Turnip vs. Radish - What's the difference?

Main Difference

The main difference between Turnip and Radish is that the Turnip is a root vegetable and Radish is a species of plant.

Wikipedia

  • Turnip

    The turnip or white turnip (Brassica rapa subsp. rapa) is a root vegetable commonly grown in temperate climates worldwide for its white, bulbous taproot. The word turnip is a compound of tur- as in turned/rounded on a lathe and neep, derived from Latin napus, the word for the plant. Small, tender varieties are grown for human consumption, while larger varieties are grown as feed for livestock. In the north of England, Scotland, Ireland, Cornwall and eastern Canada (Newfoundland), turnip (or neep) often refers to rutabaga, a larger, yellow root vegetable in the same genus (Brassica) also known as swede (from "Swedish turnip").

  • Radish

    The radish (Raphanus raphanistrum subsp. sativus) is an edible root vegetable of the Brassicaceae family that was domesticated in Europe in pre-Roman times. Radishes are grown and consumed throughout the world, being mostly eaten raw as a crunchy salad vegetable. They have numerous varieties, varying in size, flavor, color, and length of time they take to mature. Radishes owe their sharp flavor to the various chemical compounds produced by the plants, including glucosinolate, myrosinase, and isothiocyanate. They are sometimes grown as companion plants and suffer from few pests and diseases. They germinate quickly and grow rapidly, smaller varieties being ready for consumption within a month, while larger daikon varieties take several months. Another use of radish is as cover or catch crop in winter or as a forage crop. Some radishes are grown for their seeds; daikon, for instance, may be grown for oil production. Others are used for sprouting.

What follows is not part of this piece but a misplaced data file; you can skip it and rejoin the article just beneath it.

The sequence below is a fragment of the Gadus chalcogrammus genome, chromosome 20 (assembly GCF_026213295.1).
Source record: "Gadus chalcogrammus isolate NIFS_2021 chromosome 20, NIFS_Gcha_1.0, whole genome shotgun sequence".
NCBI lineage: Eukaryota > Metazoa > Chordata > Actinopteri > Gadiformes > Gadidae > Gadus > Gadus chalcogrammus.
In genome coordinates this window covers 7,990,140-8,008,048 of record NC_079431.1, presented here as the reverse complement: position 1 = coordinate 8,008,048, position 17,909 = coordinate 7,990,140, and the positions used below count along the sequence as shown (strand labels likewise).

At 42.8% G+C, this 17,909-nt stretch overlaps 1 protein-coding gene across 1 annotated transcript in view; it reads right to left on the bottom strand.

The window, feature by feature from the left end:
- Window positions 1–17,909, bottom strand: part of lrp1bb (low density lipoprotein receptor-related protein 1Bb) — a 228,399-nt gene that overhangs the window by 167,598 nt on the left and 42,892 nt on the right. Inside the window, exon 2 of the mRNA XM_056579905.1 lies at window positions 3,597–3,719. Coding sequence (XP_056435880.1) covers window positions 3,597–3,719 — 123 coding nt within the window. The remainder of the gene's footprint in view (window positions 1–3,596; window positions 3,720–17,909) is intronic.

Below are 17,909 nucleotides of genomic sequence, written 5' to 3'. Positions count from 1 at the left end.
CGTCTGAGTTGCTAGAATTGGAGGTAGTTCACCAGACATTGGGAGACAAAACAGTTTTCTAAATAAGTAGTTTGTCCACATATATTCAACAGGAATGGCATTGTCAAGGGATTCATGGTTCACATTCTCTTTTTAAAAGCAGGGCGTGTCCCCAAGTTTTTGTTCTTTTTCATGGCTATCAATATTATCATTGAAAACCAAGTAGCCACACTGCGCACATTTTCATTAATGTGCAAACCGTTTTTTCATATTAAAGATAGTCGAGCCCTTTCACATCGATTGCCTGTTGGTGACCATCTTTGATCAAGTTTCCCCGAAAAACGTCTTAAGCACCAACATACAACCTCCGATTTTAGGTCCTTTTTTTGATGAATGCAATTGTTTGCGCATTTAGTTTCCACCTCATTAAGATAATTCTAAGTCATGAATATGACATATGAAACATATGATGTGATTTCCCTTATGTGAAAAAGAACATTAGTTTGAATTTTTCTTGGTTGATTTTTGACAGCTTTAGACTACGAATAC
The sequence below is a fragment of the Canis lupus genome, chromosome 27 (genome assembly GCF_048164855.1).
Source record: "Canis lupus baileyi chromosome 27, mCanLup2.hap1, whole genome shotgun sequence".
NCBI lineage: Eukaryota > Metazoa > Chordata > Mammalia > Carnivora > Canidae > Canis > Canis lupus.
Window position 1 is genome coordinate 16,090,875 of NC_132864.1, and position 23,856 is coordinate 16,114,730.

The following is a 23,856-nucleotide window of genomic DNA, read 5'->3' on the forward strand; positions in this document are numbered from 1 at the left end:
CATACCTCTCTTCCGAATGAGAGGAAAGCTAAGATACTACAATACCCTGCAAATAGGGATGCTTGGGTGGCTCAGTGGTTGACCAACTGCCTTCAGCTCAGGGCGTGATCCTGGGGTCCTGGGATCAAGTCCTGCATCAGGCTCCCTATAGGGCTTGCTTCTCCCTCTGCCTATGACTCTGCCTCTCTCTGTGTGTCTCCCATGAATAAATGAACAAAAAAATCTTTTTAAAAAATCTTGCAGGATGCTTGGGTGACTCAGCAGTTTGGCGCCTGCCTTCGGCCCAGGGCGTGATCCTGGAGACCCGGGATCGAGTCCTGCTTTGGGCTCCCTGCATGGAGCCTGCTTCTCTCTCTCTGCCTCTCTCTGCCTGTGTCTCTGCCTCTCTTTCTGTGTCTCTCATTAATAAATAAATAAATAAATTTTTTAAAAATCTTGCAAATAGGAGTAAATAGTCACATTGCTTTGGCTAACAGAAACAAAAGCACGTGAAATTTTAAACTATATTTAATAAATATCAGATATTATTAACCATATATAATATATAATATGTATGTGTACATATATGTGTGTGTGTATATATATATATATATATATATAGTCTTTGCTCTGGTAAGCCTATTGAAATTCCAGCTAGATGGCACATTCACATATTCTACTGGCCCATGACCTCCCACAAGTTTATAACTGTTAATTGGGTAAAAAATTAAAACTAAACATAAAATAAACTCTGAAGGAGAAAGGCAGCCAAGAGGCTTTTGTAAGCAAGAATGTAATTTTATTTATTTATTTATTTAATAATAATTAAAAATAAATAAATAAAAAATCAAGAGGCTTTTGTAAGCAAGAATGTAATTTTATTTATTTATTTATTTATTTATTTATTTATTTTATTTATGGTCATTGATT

Wiktionary

  • Turnip (noun)

    The white root of a yellow-flowered plant, Brassica rapa, grown as a vegetable and as fodder for cattle.

  • Turnip (noun)

    The yellow root of a related plant, the swede or Brassica napus.

  • Turnip (noun)

    A large, heavy pocket watch, so called because its profile resembled the vegetable.

  • Turnip (verb)

    To plant with turnips.

  • Turnip (verb)

    To feed or graze (livestock) on turnips.

  • Radish (noun)

    A Raphanus raphanistrum subsp. sativus, having an edible root.

  • Radish (noun)

    The root of this plant used as varieties are cooked.

  • Radish (noun)

    With a distinguishing word: some other plant of the Raphanus genus or Brassicaceae family.

    "l|en|rat-tail radish (taxlink|Raphanus caudatus|species|noshow=1|ver=170717); l|en|wild radish (l|mul|Raphanus raphanistrum)"

Oxford Dictionary

  • Turnip (noun)

    a round root with white or cream flesh which is eaten as a vegetable and also has edible leaves.

  • Turnip (noun)

    a root that is similar or related to the turnip, especially a swede.

  • Turnip (noun)

    the European plant of the cabbage family which produces the turnip.

  • Turnip (noun)

    a large, thick, old-fashioned watch.

  • Radish (noun)

    a swollen pungent-tasting edible root, especially a variety which is small, spherical, and red, and eaten raw with salad.

  • Radish (noun)

    the plant of the cabbage family which yields the radish.

Webster Dictionary

  • Turnip (noun)

    The edible, fleshy, roundish, or somewhat conical, root of a cruciferous plant (Brassica campestris, var. Napus); also, the plant itself.

  • Radish (noun)

    The pungent fleshy root of a well-known cruciferous plant (Raphanus sativus); also, the whole plant.

Princeton's WordNet

  • Turnip (noun)

    widely cultivated plant having a large fleshy edible white or yellow root

  • Turnip (noun)

    root of any of several members of the mustard family

  • Radish (noun)

    pungent fleshy edible root

  • Radish (noun)

    pungent edible root of any of various cultivated radish plants

  • Radish (noun)

    Eurasian plant widely cultivated for its edible pungent root usually eaten raw

More Comparisons
Popular Comparisons
8 months ago
11 months ago
12 months ago
10 months ago
8 months ago
11 months ago
11 months ago
Recently Compared